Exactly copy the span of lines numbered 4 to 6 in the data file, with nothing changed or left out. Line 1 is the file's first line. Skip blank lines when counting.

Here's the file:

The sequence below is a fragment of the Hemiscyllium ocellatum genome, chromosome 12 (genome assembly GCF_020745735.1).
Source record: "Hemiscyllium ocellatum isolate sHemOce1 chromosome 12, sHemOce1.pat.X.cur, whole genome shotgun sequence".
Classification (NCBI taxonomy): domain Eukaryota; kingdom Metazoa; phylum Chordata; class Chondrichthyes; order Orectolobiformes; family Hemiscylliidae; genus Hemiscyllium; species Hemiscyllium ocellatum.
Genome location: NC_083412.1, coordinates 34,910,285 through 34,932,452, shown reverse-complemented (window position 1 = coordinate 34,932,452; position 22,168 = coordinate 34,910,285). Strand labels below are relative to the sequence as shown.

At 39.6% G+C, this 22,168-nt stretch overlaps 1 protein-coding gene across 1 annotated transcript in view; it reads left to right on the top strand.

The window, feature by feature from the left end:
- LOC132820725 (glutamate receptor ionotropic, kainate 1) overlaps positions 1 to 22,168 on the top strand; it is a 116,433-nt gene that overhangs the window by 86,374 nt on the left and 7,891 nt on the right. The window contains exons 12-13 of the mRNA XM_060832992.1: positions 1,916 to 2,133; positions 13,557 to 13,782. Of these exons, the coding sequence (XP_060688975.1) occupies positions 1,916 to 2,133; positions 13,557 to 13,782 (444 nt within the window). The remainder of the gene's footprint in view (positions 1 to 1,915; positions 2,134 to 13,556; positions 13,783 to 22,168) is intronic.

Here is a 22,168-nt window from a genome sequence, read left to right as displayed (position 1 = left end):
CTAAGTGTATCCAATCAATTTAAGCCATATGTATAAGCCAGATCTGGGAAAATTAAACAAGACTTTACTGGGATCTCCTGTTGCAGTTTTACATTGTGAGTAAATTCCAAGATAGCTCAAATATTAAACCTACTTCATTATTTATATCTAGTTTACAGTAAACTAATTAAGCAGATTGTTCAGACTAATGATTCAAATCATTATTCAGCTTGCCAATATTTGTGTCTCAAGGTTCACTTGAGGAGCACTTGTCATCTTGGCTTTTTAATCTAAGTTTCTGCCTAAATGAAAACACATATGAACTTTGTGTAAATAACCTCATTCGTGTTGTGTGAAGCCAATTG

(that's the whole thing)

Genome location: NC_083412.1, coordinates 34,910,285 through 34,932,452, shown reverse-complemented (window position 1 = coordinate 34,932,452; position 22,168 = coordinate 34,910,285). Strand labels below are relative to the sequence as shown.

At 39.6% G+C, this 22,168-nt stretch overlaps 1 protein-coding gene across 1 annotated transcript in view; it reads left to right on the top strand.

The window, feature by feature from the left end: